UCLA coach Chip Kelly says he hasn’t been paying attention to how Stanford has dominated the Bruins in recent years, but his players know the score.

The players who left UCLA each had their own stories but most fit into a few categories. A large chunk, as Kelly noted, wanted more playing time. Five departed early for the NFL. A handful had to medically retire, though some who were barred from playing at UCLA have found other schools willing to clear them.

Receiver Damian Alloway departed because of a confluence of factors, including family issues and falling lower on the depth chart than expected given he felt he was on the verge of a breakout season. He caught a 58-yard pass in the 2018 spring game but found himself playing for Mt. San Antonio College that fall after realizing he probably wouldn’t be in a position to make those kinds of highlights for the Bruins in games that counted.

Alloway returned to UCLA as a student and is working toward a degree he hopes to obtain in May, allowing him to spend his final two years of eligibility elsewhere as a graduate transfer. He thanked Kelly for helping prepare him to thrive at another school but said he wasn’t surprised the coach’s business-like approach has led to a wave of departures.

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“I would say it kind of made it hard to play football for him for some of those guys, you know what I’m saying?” Alloway said. “Football is already a mentally draining sport in every other way and then his kind of formula could take some guys over the edge.”

How so?

“It’s not a secret that coach Kelly has his rules and morals and stuff, and if you kind of don’t fit that or you don’t agree with that, then he’s on like a no-tolerance policy, like you can leave,” Alloway said. “He’s not making anybody stay there; a lot of guys choose to leave, but he has a really strict thing going on over there and I respect him a lot. Hopefully it wins him some games; it hasn’t really yet.

UCLA plays at Stanford on Thursday, hoping to end an 11-game losing streak to the Cardinal. Here’s a look at how the teams match up.

UCLA’s lack of success under Kelly, who is 4-14 in his first 1½ seasons, was another factor cited by those who have left.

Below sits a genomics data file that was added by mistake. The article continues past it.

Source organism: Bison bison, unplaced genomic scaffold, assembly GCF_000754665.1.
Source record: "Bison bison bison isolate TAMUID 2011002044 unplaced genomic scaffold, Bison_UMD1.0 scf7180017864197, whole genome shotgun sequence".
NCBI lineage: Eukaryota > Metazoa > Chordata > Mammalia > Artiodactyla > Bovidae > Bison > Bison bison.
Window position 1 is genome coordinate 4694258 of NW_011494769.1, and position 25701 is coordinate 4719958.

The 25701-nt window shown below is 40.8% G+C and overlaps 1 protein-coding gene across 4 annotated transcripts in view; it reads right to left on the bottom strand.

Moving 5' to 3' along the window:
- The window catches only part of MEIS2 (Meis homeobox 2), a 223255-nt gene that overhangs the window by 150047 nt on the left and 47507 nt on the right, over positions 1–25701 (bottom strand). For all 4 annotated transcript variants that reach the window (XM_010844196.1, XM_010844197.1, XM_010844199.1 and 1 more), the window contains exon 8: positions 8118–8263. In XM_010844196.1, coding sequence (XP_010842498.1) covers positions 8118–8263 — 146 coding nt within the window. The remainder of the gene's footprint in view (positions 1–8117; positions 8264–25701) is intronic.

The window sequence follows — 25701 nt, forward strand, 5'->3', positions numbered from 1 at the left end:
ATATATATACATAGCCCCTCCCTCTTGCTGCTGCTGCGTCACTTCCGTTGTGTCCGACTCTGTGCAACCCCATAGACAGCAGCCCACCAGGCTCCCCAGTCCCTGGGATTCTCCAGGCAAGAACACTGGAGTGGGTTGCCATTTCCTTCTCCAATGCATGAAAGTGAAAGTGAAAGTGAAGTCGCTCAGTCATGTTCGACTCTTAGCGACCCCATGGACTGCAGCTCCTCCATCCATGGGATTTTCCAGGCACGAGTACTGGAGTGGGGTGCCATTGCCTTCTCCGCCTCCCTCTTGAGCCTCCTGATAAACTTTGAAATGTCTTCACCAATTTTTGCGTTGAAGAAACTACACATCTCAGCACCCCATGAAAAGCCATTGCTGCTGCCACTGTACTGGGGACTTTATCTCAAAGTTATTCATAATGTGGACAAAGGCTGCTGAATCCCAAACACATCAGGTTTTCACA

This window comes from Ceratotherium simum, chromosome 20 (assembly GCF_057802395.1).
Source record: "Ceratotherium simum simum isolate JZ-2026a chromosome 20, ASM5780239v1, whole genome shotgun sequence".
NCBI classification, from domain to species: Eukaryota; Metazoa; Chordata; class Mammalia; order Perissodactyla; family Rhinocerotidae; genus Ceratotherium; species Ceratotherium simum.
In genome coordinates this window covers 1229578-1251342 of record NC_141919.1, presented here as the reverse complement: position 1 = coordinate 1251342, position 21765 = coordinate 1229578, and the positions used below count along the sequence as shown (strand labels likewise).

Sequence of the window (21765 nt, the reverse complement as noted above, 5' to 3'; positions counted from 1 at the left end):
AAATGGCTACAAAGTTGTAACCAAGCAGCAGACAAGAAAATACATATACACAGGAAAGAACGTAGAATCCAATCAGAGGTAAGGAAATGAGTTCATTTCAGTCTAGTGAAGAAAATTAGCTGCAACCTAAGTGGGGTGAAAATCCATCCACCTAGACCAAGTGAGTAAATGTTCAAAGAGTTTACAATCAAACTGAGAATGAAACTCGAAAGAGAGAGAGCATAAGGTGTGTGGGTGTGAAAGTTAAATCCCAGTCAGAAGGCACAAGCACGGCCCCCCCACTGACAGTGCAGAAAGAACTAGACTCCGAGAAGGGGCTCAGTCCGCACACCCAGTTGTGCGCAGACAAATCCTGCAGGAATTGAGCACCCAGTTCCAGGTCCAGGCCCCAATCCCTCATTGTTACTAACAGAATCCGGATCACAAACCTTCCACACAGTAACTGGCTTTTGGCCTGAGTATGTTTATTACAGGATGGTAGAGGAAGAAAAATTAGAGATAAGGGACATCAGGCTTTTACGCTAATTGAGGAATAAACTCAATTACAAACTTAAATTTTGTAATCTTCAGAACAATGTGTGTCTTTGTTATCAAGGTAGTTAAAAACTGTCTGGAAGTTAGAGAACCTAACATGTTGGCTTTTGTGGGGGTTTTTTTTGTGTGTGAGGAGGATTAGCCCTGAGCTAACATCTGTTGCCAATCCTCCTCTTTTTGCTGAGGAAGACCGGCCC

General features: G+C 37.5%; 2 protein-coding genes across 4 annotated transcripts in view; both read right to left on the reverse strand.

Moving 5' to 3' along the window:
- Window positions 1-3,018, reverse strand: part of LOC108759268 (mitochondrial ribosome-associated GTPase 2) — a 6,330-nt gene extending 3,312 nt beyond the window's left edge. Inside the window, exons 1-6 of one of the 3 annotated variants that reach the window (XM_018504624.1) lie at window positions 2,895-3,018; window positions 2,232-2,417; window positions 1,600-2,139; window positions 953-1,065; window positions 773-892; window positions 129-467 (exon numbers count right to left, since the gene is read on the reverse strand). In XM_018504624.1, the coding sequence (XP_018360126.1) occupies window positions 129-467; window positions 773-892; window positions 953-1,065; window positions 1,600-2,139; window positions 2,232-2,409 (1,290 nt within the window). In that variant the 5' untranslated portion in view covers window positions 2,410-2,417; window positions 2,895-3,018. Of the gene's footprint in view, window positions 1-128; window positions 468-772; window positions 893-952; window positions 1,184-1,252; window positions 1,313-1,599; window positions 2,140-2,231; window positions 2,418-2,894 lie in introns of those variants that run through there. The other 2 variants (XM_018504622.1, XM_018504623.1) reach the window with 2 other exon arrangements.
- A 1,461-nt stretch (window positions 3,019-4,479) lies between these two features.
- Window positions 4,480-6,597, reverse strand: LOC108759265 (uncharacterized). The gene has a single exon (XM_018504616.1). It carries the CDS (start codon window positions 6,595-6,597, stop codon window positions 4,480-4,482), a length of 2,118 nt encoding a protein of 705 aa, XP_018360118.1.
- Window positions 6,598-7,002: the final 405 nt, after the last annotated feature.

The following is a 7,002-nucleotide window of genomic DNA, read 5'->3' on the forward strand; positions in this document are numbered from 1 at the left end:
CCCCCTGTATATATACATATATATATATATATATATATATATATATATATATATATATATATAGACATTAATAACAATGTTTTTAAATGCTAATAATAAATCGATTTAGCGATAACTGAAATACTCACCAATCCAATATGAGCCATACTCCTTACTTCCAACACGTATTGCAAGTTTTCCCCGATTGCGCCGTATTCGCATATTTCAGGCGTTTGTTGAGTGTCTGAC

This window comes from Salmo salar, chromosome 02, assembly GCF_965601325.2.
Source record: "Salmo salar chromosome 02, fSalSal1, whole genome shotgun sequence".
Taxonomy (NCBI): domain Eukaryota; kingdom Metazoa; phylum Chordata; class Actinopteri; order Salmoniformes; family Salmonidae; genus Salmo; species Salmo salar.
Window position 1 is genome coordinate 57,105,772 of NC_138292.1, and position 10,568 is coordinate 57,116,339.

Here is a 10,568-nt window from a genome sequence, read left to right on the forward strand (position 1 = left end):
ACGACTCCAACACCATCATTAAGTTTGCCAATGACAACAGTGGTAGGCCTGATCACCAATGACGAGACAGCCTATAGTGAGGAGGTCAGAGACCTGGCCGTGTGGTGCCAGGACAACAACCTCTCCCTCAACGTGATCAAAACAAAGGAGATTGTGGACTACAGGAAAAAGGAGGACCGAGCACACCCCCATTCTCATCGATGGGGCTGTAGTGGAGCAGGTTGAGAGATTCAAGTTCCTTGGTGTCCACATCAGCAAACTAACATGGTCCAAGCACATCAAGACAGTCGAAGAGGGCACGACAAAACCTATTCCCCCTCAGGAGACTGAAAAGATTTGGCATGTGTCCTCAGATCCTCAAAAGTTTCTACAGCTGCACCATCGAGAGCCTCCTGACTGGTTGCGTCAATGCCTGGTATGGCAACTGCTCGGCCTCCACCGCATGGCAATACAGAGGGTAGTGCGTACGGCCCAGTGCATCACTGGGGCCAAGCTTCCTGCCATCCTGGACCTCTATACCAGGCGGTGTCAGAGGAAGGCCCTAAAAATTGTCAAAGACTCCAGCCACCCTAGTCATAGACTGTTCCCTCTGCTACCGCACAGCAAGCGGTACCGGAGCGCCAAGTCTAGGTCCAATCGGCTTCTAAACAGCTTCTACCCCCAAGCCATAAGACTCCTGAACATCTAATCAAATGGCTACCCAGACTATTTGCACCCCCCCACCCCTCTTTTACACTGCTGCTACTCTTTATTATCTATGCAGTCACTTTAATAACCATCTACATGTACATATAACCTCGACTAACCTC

“I wanted to get an experience of winning championships and a championship culture,” said Wariboko-Alali, who intends to use his final season of eligibility in 2020 at another school as a graduate transfer. “I just want to contribute to and play at an elite level at my next school.”

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The departures have left UCLA in a bind beyond wins and losses. The Bruins could be on the verge of potential penalties as the result of low APR scores stemming in part from heavy roster turnover. Players who leave the school in bad academic standing cost it points in the APR, which is widely used as a gauge of academic success.

UCLA’s multiyear APR score of 948 released in May was the lowest in the Pac-12, largely because of the 881 the team achieved in 2017-18 during Kelly’s first year on campus. Should UCLA’s four-year number fall below 930 next spring, the Bruins could be subject to a loss of scholarships, reduction in practice time or a postseason bowl ban.

Kelly put the onus on players to realize they needed to maintain acceptable grades regardless of whether they intended to leave.

“One of the things that the student-athlete has to understand is that to transfer you have to be in good academic standing too,” Kelly said, “so you can’t be on academic probation at one university and be able to transfer and play for another university. So it’s in their best interest if they’re looking to play somewhere else that they’re in pretty good shape academically so that their options are open.”

As scores of former UCLA players can attest, their options are open.

Waving goodbye to Westwood

Receiver Theo Howard last week became the 63rd player to leave UCLA with eligibility remaining since coach Chip Kelly was hired in November 2017. Here’s a look at the departures:

Alex Akingbulu, OL — Plays for Fresno State as a graduate transfer

Matt Alaimo, TE — Starting for Rutgers after transferring to be closer to his New Jersey home

Winston Anawalt, LB — Walk-on departed before spring practice in March

Damian Alloway, WR — Self-described “free agent” hopes to play for Utah in 2020

Chase Ault, DB — Walk-on departed before the 2018 season

Connor Beadles, TE — Walk-on left before spring practice in March

Antonio Brown, WR — Walk-on departed in January

Brandon Burton, LB — Also played defensive back. Has moved into the starting lineup at New Mexico

Zachary Byrge, RB — Walk-on left before spring practice in 2018

Xan Cuevas, LB — Walk-on graduated in fall 2017 with one season of eligibility remaining